New Faculty
Kevin Gee Lecturer in Public Policy Credit: Mike Cohea/Brown University

Kevin Gee
Lecturer in Public Policy

By Richard C. Lewis  |  September 1, 2010  |  Email to a friend

Kevin Gee grew up the stereotypical American kid. His family lived in the suburbs. His mother and father held white-collar jobs. As a boy, Gee worked a newspaper route.

Yet along the way, Gee, lecturer in public policy at the A. Alfred Taubman Center for Public Policy and American Institutions, veered from the standard trajectory. He took note of his mother, a public school elementary teacher. He took an active interest in his ancestral ties to China and why his family, like so many other immigrant clans, pinned their hopes on success in America and their dreams of giving their children a better lot in life.

“I think I was born with a lot of privileges,” Gee said. “My parents were first-generation immigrants. I felt like I should complete the circle, that I should give back.”

The circle began to close in 1998, when Gee enrolled in an organization called “In Search of Roots.” The program involves a year-long commitment to researching one’s Chinese American family history and genealogy. As part of the experience, Gee visited the villages where his mother was born and where his father’s parents had lived. “I had never thought of the Chinese part of who I am,” Gee said. “It had a profound impact on my own identity.”

Gee taught English for two years at a university in southern China. Back in the United States, he taught an after-school program for immigrant children who were struggling in school, students who “weren’t understanding a word of what they were hearing” in the classroom, he recalled.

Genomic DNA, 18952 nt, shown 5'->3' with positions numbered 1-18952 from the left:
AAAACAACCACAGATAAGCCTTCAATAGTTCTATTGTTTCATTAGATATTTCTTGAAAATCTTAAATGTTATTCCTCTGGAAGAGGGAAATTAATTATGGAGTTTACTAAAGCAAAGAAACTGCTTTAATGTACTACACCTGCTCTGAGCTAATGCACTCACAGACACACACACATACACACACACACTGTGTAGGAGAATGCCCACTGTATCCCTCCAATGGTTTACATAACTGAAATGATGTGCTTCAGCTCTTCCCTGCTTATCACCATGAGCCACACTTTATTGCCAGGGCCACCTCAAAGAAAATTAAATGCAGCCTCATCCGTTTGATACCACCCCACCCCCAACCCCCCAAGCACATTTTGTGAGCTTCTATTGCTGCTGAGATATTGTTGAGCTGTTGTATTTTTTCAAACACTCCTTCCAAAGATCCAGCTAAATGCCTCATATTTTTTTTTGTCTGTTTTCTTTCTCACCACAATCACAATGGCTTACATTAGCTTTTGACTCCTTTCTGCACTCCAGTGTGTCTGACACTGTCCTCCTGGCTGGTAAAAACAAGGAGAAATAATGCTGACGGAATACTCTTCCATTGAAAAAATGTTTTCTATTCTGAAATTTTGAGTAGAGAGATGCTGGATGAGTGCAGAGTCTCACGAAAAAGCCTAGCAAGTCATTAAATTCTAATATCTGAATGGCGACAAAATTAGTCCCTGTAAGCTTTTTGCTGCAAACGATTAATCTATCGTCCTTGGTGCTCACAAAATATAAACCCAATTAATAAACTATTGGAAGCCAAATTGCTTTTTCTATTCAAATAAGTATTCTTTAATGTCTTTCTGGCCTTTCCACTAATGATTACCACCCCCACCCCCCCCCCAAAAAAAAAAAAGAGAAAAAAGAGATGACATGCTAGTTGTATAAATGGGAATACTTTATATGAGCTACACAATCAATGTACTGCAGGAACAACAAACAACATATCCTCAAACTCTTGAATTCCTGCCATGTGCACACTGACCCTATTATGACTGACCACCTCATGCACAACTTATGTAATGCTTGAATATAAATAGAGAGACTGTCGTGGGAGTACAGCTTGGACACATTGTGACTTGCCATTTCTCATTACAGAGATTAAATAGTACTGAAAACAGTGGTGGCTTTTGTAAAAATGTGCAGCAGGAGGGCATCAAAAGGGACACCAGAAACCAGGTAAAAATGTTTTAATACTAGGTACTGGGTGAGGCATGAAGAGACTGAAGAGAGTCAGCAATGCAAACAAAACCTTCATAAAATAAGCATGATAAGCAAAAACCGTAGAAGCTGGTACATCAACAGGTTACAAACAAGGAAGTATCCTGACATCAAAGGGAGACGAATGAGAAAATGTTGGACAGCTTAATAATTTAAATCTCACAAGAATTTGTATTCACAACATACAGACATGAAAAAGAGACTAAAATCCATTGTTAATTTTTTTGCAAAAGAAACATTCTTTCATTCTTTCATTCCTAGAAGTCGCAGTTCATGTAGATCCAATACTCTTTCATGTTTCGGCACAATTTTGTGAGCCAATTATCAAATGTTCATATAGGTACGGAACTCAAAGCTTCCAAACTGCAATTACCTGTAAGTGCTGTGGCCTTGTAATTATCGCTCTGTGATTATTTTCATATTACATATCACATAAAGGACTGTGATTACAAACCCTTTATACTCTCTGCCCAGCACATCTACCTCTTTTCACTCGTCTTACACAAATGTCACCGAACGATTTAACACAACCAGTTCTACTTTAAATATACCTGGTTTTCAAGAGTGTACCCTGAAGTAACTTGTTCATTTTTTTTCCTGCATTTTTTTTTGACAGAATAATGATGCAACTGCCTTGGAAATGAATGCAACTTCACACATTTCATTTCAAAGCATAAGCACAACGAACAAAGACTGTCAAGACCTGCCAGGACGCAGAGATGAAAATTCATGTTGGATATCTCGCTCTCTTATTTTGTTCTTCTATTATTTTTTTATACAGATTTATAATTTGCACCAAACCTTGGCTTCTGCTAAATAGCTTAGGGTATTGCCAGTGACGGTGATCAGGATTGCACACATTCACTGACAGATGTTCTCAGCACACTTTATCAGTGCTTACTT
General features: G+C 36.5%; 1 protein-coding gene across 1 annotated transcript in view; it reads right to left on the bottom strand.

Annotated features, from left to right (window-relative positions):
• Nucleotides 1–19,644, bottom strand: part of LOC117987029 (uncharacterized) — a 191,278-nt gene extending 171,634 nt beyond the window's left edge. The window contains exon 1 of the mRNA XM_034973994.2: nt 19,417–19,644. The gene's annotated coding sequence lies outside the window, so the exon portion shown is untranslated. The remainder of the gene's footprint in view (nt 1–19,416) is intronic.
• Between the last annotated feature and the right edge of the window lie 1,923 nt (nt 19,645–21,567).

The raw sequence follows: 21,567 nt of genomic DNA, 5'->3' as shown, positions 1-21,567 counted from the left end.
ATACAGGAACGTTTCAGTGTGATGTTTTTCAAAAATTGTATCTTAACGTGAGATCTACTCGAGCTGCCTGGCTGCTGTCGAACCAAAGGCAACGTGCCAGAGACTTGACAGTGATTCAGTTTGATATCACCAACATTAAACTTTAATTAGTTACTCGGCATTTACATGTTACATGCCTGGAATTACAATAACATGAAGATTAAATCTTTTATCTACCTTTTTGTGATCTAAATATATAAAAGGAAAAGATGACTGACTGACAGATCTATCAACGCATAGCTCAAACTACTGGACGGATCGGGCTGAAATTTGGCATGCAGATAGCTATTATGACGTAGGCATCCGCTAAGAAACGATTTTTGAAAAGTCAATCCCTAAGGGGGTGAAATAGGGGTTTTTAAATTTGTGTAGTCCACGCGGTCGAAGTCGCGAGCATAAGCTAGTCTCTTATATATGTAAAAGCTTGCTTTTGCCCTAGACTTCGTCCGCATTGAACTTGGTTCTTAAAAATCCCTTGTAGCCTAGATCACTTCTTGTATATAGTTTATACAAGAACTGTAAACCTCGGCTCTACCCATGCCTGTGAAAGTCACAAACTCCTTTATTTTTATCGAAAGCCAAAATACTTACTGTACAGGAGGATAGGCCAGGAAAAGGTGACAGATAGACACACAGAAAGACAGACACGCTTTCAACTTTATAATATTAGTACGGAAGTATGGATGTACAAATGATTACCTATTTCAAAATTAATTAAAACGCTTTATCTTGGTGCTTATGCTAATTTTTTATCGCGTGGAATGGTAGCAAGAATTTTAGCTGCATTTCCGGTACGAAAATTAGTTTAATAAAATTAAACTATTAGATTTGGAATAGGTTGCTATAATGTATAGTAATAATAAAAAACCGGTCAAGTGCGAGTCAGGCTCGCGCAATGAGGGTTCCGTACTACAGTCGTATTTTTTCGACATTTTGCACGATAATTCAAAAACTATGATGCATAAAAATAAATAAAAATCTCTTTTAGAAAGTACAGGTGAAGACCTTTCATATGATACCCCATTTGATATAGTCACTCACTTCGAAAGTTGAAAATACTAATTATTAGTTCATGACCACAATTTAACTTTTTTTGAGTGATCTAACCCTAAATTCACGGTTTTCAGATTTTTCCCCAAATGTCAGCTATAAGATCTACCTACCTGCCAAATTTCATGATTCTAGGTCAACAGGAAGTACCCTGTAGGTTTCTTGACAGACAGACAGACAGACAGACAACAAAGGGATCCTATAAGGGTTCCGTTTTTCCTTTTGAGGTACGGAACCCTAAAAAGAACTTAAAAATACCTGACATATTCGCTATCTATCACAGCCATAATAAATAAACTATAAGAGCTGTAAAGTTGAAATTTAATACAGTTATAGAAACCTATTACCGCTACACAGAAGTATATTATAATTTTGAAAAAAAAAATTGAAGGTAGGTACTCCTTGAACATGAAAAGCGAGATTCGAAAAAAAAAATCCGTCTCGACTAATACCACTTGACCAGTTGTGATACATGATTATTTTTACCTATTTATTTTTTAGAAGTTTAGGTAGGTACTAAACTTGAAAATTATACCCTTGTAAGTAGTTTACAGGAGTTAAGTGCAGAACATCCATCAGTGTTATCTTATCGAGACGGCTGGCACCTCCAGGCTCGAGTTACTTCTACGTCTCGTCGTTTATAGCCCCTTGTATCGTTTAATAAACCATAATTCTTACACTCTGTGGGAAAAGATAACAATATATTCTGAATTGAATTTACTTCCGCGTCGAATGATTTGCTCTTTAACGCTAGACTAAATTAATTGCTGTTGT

He later migrated into education policy, earning an Ed.D. from Harvard University this year. Gee cites a need to understand what students are learning and whether they’re being taught effectively. “We don’t know what’s going on in schools, what’s happening in classrooms every day,” he said.

Gee’s research in education policy has taken him to Egypt and most recently to Hawaii and the U.S. Pacific territory American Samoa. For five months ending in May, Gee sat in on fourth- and fifth-grade classes in dozens of schools and got a first-hand view of how these students were being taught and what they were learning. What he found was a lack of “culturally relevant” materials. “Kids in American Samoa use the same textbooks as American kids,” he said. “How do you bring some (local) culture into that? They’ll be more interested and engaged.”

In a way, Gee is returning to Brown. He was an adjunct lecturer in the Department of Education two years ago, where he taught the economics of education, including how to incentivize parents in developing countries to send their children to school. He will teach two classes this fall.

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